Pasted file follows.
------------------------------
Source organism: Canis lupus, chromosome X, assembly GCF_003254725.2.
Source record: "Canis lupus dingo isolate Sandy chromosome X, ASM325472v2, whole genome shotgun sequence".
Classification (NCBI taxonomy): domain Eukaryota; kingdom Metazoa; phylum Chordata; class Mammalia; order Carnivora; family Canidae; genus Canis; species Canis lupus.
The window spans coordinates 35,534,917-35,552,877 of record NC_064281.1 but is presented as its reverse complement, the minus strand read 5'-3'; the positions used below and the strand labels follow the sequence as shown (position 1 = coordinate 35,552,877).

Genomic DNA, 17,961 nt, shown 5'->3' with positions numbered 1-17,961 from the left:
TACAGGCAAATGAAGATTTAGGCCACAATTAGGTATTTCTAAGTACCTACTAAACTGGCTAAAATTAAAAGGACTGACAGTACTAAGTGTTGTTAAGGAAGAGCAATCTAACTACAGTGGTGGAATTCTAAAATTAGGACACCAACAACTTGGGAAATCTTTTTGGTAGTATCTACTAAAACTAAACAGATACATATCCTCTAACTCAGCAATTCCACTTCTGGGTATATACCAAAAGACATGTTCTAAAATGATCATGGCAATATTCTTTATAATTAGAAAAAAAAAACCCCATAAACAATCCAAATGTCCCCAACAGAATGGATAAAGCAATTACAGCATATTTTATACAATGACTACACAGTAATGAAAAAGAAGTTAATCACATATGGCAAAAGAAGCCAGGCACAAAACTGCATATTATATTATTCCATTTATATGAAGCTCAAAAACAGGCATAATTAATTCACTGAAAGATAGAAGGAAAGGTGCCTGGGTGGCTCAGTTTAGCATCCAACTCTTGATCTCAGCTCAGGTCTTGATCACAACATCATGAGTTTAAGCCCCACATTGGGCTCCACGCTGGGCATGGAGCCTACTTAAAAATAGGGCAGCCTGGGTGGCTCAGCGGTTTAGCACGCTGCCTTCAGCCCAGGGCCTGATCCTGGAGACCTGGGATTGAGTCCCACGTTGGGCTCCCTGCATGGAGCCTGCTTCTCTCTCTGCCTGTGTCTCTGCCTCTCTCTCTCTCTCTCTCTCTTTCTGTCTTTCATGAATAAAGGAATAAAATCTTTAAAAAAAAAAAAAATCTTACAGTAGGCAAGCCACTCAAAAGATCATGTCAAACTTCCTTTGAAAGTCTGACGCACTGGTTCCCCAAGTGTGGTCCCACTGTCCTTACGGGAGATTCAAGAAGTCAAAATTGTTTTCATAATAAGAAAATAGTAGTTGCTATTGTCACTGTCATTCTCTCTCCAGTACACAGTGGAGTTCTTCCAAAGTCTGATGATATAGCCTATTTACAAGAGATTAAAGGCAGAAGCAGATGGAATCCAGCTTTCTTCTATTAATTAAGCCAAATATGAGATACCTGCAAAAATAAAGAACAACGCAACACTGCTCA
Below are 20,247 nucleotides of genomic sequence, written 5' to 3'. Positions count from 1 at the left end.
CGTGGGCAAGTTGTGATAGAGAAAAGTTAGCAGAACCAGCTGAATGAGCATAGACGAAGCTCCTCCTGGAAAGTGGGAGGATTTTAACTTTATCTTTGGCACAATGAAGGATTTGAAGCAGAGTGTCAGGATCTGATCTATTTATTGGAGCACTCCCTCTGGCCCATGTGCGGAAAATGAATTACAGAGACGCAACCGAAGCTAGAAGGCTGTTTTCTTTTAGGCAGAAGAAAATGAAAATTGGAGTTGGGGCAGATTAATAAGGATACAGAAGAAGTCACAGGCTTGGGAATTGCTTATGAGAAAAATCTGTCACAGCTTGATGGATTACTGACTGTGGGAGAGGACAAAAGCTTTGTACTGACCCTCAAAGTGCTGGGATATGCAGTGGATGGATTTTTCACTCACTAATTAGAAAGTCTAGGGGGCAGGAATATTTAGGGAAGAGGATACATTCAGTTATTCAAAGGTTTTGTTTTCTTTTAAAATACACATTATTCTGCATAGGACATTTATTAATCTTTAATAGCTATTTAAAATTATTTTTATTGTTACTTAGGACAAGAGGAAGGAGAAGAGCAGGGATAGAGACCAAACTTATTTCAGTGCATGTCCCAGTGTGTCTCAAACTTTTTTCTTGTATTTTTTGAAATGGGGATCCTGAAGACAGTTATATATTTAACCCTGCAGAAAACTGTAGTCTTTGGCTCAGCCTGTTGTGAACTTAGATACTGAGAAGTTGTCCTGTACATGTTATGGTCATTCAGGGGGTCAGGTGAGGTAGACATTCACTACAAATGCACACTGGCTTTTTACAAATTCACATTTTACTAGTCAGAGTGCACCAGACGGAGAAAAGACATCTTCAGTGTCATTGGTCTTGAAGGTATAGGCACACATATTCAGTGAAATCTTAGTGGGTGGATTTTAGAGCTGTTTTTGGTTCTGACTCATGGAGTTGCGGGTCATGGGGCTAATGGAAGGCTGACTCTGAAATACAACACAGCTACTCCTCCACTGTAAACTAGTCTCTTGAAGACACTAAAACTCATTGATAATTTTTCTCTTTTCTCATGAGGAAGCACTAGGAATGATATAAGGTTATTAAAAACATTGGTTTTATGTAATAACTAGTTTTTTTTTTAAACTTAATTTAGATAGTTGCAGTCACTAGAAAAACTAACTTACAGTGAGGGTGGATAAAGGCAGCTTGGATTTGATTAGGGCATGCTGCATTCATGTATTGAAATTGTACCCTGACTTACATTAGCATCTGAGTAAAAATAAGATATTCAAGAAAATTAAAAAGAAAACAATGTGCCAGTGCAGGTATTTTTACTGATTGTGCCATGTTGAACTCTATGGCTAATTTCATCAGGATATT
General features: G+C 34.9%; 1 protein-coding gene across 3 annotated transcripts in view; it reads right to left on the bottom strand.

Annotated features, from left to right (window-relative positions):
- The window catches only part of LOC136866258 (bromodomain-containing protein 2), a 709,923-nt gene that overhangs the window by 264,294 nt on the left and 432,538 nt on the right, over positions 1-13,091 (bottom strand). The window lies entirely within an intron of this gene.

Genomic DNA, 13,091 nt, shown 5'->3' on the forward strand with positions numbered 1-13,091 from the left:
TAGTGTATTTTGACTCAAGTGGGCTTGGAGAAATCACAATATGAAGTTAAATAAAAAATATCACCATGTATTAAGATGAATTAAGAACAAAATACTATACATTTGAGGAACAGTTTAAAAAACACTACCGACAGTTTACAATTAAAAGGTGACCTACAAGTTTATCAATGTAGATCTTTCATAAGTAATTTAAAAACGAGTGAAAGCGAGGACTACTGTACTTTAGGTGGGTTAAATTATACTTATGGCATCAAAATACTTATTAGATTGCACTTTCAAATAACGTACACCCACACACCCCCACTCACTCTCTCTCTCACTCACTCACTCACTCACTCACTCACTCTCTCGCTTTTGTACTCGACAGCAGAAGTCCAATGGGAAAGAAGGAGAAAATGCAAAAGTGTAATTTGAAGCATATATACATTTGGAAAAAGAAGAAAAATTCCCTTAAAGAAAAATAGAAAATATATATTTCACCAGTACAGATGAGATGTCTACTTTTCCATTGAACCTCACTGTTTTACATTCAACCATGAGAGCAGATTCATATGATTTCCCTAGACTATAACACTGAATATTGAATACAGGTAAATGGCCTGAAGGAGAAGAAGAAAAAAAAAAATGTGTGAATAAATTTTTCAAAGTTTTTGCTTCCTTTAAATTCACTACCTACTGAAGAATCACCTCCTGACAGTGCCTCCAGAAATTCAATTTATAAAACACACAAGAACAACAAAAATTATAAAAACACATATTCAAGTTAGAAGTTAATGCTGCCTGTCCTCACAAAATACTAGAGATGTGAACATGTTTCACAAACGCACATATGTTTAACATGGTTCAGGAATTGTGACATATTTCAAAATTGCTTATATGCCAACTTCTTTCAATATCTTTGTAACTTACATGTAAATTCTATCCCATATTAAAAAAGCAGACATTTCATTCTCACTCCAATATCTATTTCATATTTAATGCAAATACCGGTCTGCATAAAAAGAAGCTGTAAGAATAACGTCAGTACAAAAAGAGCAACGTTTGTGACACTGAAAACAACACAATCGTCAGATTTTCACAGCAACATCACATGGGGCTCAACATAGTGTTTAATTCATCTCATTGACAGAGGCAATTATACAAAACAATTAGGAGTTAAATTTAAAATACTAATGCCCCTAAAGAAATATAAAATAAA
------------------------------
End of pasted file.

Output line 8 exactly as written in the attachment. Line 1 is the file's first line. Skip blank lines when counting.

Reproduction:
CGTGGGCAAGTTGTGATAGAGAAAAGTTAGCAGAACCAGCTGAATGAGCATAGACGAAGCTCCTCCTGGAAAGTGGGAGGATTTTAACTTTATCTTTGGCACAATGAAGGATTTGAAGCAGAGTGTCAGGATCTGATCTATTTATTGGAGCACTCCCTCTGGCCCATGTGCGGAAAATGAATTACAGAGACGCAACCGAAGCTAGAAGGCTGTTTTCTTTTAGGCAGAAGAAAATGAAAATTGGAGTTGGGGCAGATTAATAAGGATACAGAAGAAGTCACAGGCTTGGGAATTGCTTATGAGAAAAATCTGTCACAGCTTGATGGATTACTGACTGTGGGAGAGGACAAAAGCTTTGTACTGACCCTCAAAGTGCTGGGATATGCAGTGGATGGATTTTTCACTCACTAATTAGAAAGTCTAGGGGGCAGGAATATTTAGGGAAGAGGATACATTCAGTTATTCAAAGGTTTTGTTTTCTTTTAAAATACACATTATTCTGCATAGGACATTTATTAATCTTTAATAGCTATTTAAAATTATTTTTATTGTTACTTAGGACAAGAGGAAGGAGAAGAGCAGGGATAGAGACCAAACTTATTTCAGTGCATGTCCCAGTGTGTCTCAAACTTTTTTCTTGTATTTTTTGAAATGGGGATCCTGAAGACAGTTATATATTTAACCCTGCAGAAAACTGTAGTCTTTGGCTCAGCCTGTTGTGAACTTAGATACTGAGAAGTTGTCCTGTACATGTTATGGTCATTCAGGGGGTCAGGTGAGGTAGACATTCACTACAAATGCACACTGGCTTTTTACAAATTCACATTTTACTAGTCAGAGTGCACCAGACGGAGAAAAGACATCTTCAGTGTCATTGGTCTTGAAGGTATAGGCACACATATTCAGTGAAATCTTAGTGGGTGGATTTTAGAGCTGTTTTTGGTTCTGACTCATGGAGTTGCGGGTCATGGGGCTAATGGAAGGCTGACTCTGAAATACAACACAGCTACTCCTCCACTGTAAACTAGTCTCTTGAAGACACTAAAACTCATTGATAATTTTTCTCTTTTCTCATGAGGAAGCACTAGGAATGATATAAGGTTATTAAAAACATTGGTTTTATGTAATAACTAGTTTTTTTTTTAAACTTAATTTAGATAGTTGCAGTCACTAGAAAAACTAACTTACAGTGAGGGTGGATAAAGGCAGCTTGGATTTGATTAGGGCATGCTGCATTCATGTATTGAAATTGTACCCTGACTTACATTAGCATCTGAGTAAAAATAAGATATTCAAGAAAATTAAAAAGAAAACAATGTGCCAGTGCAGGTATTTTTACTGATTGTGCCATGTTGAACTCTATGGCTAATTTCATCAGGATATT